In my own experience - which may or not be instructive for you - the new ideas (and the music they lead to) are what have 'hooked me' on being an electroacoustic composer. When the use of any technology gives me new perceptual experiences and new compositional ideas, things that could not be achieved in any other way, then its use seems justified and the result creative. In my own field, sound synthesis and composition, what constitutes new and old ideas is particularly clear. Preset timbres and sound effects - and the distancing effect they have on me - are the hallmarks of the marketplace's influence in terms of sound design, as is music based on instrumental concepts of harmony and orchestration in terms of composition. What I value most about my creative work are the pieces which could not even have been imagined by me beforehand, let alone realized, without the use of technology.
Some of the key influences that have led me in this direction are the interactive, quasi-improvisational aspect of the analog studio, the open-endedness and precision of software development, particularly when combined with feedback from its musical use, and the aural experience of the complexity of the soundscape. All three of these areas currently seem to be on the margins of electroacoustic music as practiced today. However, each area has stimulated my musical thinking, usually in ways that bypass words, intertwining sound and structure, aural perception and cognitive understanding, emotion and thought, in complex ways. I know you cannot turn back the clock, nor should you try, but I hope that these three areas - interactivity in the analog tradition, open-endedness in software design, and the complexity of the acoustic world - will continue to inspire you as much as they have me.
Where Are We Now?
Well, the quick answer is "on our own" and maybe that's where we should be. We're not alone of course - I've already mentioned the supportive international community which has developed its own infrastructure. I think that the 20th century in the arts has been unique in that its traditions have fragmented into separate, and largely parallel streams. For instance, after 50 years, it seems quite clear that the "classical music" establishment has done practically nothing to embrace electroacoustic music as part of its ongoing development. There are occasional exceptions, but in general, the institutions of the symphony, opera and chamber music have ignored our art form. By the time you're my age, I expect you'll find these groups still playing more or less the same repertoire as they do now, or at least music that sounds quite similar. As a result, you will probably feel excluded from their definition of culture.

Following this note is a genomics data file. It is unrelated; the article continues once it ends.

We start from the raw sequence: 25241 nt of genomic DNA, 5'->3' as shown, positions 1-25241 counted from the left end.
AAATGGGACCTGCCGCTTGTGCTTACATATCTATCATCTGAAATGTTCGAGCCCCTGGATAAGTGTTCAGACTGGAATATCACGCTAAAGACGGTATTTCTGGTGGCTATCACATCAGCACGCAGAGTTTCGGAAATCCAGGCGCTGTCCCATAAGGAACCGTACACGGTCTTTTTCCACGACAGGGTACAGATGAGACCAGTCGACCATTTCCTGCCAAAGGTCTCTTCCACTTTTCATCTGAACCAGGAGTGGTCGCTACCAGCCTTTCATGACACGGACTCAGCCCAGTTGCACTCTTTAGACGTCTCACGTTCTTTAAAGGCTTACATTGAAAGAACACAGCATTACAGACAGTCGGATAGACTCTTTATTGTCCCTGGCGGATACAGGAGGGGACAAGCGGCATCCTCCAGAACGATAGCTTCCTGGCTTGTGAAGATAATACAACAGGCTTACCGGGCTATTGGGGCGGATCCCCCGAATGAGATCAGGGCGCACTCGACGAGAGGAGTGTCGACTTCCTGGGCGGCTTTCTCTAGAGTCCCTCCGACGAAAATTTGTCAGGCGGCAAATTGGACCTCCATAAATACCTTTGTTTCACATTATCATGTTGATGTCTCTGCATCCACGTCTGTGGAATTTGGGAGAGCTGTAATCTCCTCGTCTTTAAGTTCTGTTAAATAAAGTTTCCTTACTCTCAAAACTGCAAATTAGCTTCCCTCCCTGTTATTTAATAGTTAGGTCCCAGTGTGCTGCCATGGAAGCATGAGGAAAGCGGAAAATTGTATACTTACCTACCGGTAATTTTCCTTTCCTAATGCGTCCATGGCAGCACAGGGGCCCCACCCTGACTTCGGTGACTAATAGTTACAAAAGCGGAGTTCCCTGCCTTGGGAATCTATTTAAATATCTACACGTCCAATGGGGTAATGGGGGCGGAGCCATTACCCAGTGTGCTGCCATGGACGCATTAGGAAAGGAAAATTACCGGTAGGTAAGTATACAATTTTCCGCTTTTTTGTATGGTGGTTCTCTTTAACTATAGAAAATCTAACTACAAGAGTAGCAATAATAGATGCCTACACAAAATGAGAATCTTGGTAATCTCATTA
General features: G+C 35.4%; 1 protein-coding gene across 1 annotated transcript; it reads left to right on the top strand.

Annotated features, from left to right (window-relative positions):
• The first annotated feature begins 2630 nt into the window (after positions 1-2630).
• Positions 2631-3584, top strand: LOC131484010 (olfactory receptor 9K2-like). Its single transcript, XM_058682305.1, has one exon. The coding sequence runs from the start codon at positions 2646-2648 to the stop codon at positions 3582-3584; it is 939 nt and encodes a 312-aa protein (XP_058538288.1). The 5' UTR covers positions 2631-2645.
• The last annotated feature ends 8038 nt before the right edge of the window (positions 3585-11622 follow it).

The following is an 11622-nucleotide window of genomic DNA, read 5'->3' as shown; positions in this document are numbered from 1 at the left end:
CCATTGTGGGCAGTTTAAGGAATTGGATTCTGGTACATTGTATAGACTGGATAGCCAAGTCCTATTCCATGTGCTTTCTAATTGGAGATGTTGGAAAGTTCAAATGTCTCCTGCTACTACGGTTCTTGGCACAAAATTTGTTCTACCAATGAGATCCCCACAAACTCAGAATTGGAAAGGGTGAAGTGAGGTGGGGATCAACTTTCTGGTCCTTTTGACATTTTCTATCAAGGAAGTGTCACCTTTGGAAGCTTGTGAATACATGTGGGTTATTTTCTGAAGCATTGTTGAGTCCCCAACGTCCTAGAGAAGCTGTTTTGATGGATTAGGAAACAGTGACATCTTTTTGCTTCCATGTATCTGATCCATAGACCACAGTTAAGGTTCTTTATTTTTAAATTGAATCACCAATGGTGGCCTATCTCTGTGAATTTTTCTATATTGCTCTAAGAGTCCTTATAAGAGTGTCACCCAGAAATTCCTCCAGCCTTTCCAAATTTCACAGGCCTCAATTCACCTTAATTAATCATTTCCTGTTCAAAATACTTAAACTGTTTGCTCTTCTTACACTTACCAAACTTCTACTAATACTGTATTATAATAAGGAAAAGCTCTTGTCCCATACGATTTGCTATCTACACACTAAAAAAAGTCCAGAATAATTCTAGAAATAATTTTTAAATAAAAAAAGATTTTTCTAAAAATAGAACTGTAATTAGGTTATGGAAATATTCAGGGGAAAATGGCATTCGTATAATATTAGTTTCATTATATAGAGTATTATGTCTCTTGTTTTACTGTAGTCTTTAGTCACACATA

The electroacoustic community is supported mainly by its own practitioners as a kind of "parallel culture", the best result of which is that it is vibrant and open-ended, the less fortunate aspect being that it can be insular and not very self-critical. Being a member of this community, like any community, can be very comforting, but it can also lull you into the complacency of talking to (and composing for) only like-minded colleagues who accept what you do simply because it's like what they do, and not because you actually have anything important to say. Believe it or not, the technical and stylistic questions which provoke the most debate in our community, and fill the texts and research papers, have no importance for our audience (assuming we really hope to have any). You cannot expect them to be interested in what seems to them to be your esoteric concerns. Ask yourself, instead, if what you are doing answers any of their concerns or life issues. That may seem to be too much to expect, but in fact, all of the great art of the past in every culture has done just that, and ultimately we cannot expect to be judged by any lesser standard.